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Tip of the Week – Copyright Your Images

Tips & Tricks
The "Photographers Survival Manual," by Ed Greenberg and Jack Reznicki.

The "Photographers Survival Manual," by Ed Greenberg and Jack Reznicki.

Every week, we post a photography-related tip on our blog. These tips are typically inspired by questions we get from our customers. Sometimes we might feature a technique tip, and sometimes a gear recommendation. If there’s something specific you’d like to see in this section, let us know. Email us at [email protected]

Imagine this scenario: you’re out shooting and take an amazing, once-in-a-lifetime image of the San Francisco skyline. Pleased with your work, your rush home and put it up on your Flickr account, your 500px gallery and your Goolge+ page. It’s up on Facebook, you’ve Tweeted it, it’s out there for the world to see.

Six months later, your photo is on the cover of a magazine. You didn’t give them permission to print it, and you certainly didn’t get paid for it.

So you decide to sue the magazine for copyright infringement. You head to an attorney’s office and ask him to take the case on.

His first question is likely going to be, “did you register the image with the US Copyright Office?”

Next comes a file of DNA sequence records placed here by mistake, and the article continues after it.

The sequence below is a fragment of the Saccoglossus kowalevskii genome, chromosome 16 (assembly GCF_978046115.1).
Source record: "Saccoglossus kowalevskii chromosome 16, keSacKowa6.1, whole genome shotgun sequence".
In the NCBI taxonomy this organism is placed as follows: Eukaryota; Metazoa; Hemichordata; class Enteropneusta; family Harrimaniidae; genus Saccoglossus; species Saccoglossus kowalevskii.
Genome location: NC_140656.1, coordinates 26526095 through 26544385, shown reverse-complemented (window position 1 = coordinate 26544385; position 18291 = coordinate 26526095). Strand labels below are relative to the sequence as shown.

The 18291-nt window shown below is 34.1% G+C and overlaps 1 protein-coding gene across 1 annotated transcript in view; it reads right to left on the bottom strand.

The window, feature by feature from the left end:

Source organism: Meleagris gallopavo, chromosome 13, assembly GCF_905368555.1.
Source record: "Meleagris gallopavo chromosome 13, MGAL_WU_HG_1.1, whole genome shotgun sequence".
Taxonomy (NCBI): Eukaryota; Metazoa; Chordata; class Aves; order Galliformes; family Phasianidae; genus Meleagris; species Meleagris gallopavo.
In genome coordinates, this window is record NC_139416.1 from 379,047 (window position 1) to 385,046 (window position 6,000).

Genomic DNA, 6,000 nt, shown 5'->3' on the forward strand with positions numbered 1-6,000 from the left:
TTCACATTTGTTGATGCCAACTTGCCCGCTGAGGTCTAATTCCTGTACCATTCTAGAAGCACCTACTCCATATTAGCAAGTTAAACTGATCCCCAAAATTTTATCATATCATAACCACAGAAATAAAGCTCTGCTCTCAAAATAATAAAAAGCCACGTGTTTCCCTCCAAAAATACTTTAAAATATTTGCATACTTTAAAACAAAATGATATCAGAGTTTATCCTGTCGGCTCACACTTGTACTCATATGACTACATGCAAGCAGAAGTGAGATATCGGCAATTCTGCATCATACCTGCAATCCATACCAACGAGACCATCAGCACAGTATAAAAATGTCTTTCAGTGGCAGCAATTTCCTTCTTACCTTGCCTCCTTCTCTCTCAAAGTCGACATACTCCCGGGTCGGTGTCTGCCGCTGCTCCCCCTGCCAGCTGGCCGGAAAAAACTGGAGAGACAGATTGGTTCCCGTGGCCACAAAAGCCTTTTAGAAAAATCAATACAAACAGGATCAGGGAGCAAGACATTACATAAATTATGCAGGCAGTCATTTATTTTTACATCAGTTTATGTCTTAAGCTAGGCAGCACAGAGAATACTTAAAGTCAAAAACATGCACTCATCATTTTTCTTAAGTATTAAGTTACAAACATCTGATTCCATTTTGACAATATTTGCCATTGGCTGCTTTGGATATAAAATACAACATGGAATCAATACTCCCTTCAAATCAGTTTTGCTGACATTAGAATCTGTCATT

If you think that just taking the image, watermarking it and putting “Image Copyright © 2012 Joe Photographer, All Rights Reserved” in the metadata was all you needed to do to protect your image from being ripped off, you’d be wrong.

To defend your copyright – at least, in court – you need to register the image with the US Copyright Office. Without you, your case cannot even be heard in court, accoding to Ed Greenberg and Jack Reznicki, authors of the “Photographer’s Survival Manual.”

“… you cannot file a copyright infringement suit against anyone without a registration in hand,” they write in the book. “Registration is your “key to the courthouse.”"

A lot of photographers don’t bother with it because they think they’ll never have an image worth ripping off. In all honestly, however, you just never know when that might actually happen to you.

Witness the case of Noam Galai, an young man from Israel who experienced this first-hand. His self-portrait was used hundreds of times in about 30 or 40 countries around the world, often for the financial gain of the people ripping the image off.

The Stolen Scream: A Story About Noam Galai from FStoppers on Vimeo.

Still think it can’t happen to you?

Other photographers don’t go through the copyright process because they think it’s too complicated or too costly. The latter is untrue; it costs about $35 to register a copyright, and you can often include thousands of images in a single filing. The issue of the process being complicated is more understandable, since it can be a bit daunting to take on.

However, there are plenty of resources to guide you through the process. Here are a few of them:

  • Copyright.gov’s FAQ (Frequently Asked Questions). This is your go-to for facts about the process.
  • Photographer’s Survival Manual,” by Ed Greenberg and Jack Reznicki. This is an awesome book that gives you the straight skinny on copyright, model releases and contracts. Every photographer should own a copy of this book.